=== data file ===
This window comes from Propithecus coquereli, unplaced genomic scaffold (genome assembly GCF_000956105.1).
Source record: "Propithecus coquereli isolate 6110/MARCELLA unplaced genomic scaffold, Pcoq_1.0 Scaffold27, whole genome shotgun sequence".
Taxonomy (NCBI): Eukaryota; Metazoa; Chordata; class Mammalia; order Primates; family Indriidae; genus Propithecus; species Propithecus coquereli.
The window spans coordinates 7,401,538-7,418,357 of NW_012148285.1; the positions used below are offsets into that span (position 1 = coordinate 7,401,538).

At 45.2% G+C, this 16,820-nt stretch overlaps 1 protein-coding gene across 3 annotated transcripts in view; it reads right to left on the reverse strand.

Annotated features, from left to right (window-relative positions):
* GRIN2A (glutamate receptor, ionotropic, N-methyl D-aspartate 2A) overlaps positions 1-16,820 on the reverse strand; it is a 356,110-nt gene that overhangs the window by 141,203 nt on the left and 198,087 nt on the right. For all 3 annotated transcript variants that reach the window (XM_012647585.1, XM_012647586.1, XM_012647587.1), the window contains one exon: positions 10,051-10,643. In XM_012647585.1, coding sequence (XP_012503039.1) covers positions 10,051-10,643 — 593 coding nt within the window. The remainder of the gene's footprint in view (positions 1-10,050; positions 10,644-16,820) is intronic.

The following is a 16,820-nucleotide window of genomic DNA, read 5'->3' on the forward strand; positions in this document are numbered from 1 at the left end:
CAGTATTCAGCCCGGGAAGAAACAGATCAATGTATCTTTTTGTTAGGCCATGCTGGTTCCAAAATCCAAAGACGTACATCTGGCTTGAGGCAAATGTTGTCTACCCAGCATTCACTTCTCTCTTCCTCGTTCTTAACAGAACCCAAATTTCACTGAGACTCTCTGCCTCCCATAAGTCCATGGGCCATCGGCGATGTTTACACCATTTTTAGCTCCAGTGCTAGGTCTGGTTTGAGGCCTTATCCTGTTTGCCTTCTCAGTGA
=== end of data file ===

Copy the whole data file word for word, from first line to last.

This window comes from Propithecus coquereli, unplaced genomic scaffold (genome assembly GCF_000956105.1).
Source record: "Propithecus coquereli isolate 6110/MARCELLA unplaced genomic scaffold, Pcoq_1.0 Scaffold27, whole genome shotgun sequence".
Taxonomy (NCBI): Eukaryota; Metazoa; Chordata; class Mammalia; order Primates; family Indriidae; genus Propithecus; species Propithecus coquereli.
The window spans coordinates 7,401,538-7,418,357 of NW_012148285.1; the positions used below are offsets into that span (position 1 = coordinate 7,401,538).

At 45.2% G+C, this 16,820-nt stretch overlaps 1 protein-coding gene across 3 annotated transcripts in view; it reads right to left on the reverse strand.

Annotated features, from left to right (window-relative positions):
* GRIN2A (glutamate receptor, ionotropic, N-methyl D-aspartate 2A) overlaps positions 1-16,820 on the reverse strand; it is a 356,110-nt gene that overhangs the window by 141,203 nt on the left and 198,087 nt on the right. For all 3 annotated transcript variants that reach the window (XM_012647585.1, XM_012647586.1, XM_012647587.1), the window contains one exon: positions 10,051-10,643. In XM_012647585.1, coding sequence (XP_012503039.1) covers positions 10,051-10,643 — 593 coding nt within the window. The remainder of the gene's footprint in view (positions 1-10,050; positions 10,644-16,820) is intronic.

The following is a 16,820-nucleotide window of genomic DNA, read 5'->3' on the forward strand; positions in this document are numbered from 1 at the left end:
CAGTATTCAGCCCGGGAAGAAACAGATCAATGTATCTTTTTGTTAGGCCATGCTGGTTCCAAAATCCAAAGACGTACATCTGGCTTGAGGCAAATGTTGTCTACCCAGCATTCACTTCTCTCTTCCTCGTTCTTAACAGAACCCAAATTTCACTGAGACTCTCTGCCTCCCATAAGTCCATGGGCCATCGGCGATGTTTACACCATTTTTAGCTCCAGTGCTAGGTCTGGTTTGAGGCCTTATCCTGTTTGCCTTCTCAGTGA